In previous Norwescons, arriving by 8 AM was a guaranteed parking spot. This included the previous year when freaking George R. R. Martin was Guest of Honor. This year, in all their infinite wisdom, the Doubletree Hotel sold parts of their parking as airport parking. This meant that at times, panelists were stuck driving in circles looking for parking. In some cases, they were incredibly late or even missed panels because there was no parking anywhere. I think what irritated me most about this was that Norwescon sectioned off a lot for their Norwescon staff, but not one for their panelists. They labeled it VIP parking, which to me, felt insulting. The Norwescon staff are absolutely VIPs, but so are the panelists. We need to be able to park, too.
Because parking was so impossible, we got up each morning at 6 AM and arrived at the con by 7:40ish. Each time, we snagged one of the last 2-3 parking spots and then huffed it the long walk around to the entrance. (Since we didn’t stay in the hotel, we had no hotel key card to open any of the side doors. It’s a long walk in the cold, let me tell ya.)
Saturday was my favorite day by far. During my autograph hour, I sat next to Todd Lockwood, who not only has done the cover art for many books I own, but has also done card art for Magic: the Gathering. His line was obviously a lot longer than mine, but I did get to chat with some new readers who bought my books (Thanks UW Bookstore for stocking them!) I also got to sign a fan’s Kindle–the actual Kindle itself!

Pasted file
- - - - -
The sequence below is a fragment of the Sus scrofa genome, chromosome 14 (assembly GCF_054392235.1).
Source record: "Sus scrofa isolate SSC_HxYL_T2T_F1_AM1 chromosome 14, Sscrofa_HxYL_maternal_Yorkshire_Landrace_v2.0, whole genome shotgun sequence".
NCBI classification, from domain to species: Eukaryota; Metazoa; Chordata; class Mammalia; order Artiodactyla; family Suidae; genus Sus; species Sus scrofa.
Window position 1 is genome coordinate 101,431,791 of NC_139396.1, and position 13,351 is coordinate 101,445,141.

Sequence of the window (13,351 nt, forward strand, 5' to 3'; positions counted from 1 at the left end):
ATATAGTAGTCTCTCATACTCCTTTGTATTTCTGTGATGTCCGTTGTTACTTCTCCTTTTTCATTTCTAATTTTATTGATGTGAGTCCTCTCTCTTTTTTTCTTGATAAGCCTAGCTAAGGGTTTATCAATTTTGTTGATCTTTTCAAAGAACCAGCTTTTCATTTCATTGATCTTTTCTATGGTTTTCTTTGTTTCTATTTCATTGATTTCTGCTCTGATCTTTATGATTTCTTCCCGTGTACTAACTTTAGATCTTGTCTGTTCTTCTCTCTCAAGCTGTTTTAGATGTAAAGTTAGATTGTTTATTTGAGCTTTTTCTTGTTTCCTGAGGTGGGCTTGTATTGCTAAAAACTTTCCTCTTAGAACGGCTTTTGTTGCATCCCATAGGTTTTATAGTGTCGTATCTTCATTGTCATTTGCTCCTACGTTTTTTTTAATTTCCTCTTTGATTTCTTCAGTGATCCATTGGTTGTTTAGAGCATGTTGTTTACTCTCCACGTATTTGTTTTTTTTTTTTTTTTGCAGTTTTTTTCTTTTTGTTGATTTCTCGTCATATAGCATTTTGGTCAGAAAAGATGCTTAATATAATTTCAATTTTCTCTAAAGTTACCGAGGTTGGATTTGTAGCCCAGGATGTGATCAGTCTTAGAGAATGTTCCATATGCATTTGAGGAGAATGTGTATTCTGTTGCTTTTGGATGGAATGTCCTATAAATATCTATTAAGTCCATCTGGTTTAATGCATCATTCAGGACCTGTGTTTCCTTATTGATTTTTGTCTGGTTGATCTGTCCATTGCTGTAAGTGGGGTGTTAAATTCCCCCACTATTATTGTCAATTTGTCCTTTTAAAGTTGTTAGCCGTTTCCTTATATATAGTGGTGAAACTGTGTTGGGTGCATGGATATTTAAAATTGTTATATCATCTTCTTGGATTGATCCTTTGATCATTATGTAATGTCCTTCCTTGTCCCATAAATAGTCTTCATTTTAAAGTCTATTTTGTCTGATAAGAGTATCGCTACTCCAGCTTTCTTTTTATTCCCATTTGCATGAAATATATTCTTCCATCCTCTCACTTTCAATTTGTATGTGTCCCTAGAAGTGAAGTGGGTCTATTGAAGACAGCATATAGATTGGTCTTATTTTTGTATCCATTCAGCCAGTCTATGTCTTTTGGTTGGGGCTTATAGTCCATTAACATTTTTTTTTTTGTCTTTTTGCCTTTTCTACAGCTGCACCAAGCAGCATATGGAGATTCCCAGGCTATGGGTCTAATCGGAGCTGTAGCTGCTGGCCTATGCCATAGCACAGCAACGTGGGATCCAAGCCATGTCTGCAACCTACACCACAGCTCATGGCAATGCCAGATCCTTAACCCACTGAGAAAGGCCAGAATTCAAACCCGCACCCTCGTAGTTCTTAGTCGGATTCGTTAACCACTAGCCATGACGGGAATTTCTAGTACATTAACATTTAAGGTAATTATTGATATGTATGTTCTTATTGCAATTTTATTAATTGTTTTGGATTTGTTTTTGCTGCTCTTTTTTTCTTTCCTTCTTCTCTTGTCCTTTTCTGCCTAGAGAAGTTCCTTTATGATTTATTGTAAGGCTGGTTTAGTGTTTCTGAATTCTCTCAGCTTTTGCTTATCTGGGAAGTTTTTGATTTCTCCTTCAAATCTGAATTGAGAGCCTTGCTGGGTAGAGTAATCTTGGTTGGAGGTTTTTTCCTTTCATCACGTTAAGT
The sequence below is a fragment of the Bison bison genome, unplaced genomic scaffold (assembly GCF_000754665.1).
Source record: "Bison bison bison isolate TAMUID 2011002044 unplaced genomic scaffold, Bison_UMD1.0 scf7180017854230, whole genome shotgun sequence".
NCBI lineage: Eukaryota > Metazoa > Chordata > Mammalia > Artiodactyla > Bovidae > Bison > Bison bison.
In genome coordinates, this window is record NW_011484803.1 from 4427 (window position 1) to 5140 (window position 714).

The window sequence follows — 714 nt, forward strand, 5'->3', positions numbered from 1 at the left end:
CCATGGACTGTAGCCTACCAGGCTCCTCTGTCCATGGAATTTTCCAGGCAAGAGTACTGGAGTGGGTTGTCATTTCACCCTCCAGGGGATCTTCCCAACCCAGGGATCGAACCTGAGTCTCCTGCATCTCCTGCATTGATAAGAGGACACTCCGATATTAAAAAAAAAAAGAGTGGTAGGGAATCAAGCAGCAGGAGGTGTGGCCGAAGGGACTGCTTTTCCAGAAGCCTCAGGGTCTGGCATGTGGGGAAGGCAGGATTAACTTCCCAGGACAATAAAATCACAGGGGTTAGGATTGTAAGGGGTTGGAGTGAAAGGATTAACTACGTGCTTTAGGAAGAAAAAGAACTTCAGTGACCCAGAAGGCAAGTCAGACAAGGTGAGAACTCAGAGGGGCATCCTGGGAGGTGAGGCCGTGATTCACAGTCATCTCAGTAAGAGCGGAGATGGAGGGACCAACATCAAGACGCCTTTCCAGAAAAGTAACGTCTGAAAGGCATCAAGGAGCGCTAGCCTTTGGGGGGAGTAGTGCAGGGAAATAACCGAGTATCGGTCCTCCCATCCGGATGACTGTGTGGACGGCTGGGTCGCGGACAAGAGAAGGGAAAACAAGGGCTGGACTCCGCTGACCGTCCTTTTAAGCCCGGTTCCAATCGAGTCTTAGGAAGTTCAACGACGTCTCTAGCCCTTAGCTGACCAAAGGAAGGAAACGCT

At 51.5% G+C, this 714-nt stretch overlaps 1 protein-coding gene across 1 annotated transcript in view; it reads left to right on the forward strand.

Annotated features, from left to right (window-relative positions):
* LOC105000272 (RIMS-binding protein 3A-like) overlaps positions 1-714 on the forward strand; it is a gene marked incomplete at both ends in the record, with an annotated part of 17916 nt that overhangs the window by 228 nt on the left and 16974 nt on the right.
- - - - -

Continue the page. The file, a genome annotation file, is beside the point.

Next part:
I wore my Captain America dress on Saturday and was a bookend on a panel with Erik Scott de Bie, who wore his Captain America gear as well. (Was there a memo? How did this happen?!) It was nice to be able to cosplay, yet still look like a professional author.
Saturday was my longest day, with my last panel ending at 8 PM. You Can’t Take the Sky From Me: Mixing Genres was a panel about cross-genre media in SF/F and was by far, my favorite panel. One of my copanelists, Spencer Ellsworth, brought his guitar and at the end of the panel, we all sang the theme song to Firefly. (On retrospect, I should have recorded it.) During an excellent panel on cross-genre media and writing, the centaurs made an appearance as I commented on their being a niche for everyone. Throughout the entire panel, people randomly brought up centaurs to much laughter.
I critiqued a short story for the Fairwood Writers’ Workshop at Norwescon, which was enjoyable. At 8 PM, it was time for Writers at the Bar aka BarCon. (Forgive the horrible cell pic quality.)
Never before have I seen so many writers crammed into so small a space. I knew 3/4 of them, which was amazing to me, and apparently “hobnobbed” in spite of my introverted-ness. When I was chatting with my peoples, I hung out with my husband and a good friend while having to shout over the buzz. It was a good time.
Sunday came way too early and brought another critique for the writing workshop and my last panel.
Even after we’d left the con and lazed around the house, centaur comments popped up all over Facebook. I suspect next year I will have to give away Centaur ribbons.
I ended up with 28 ribbons overall. I promise I’ll take a photo of them soon and add it to this post. 🙂
Now it’s time to take a nap. Hope you had as good a con as I did.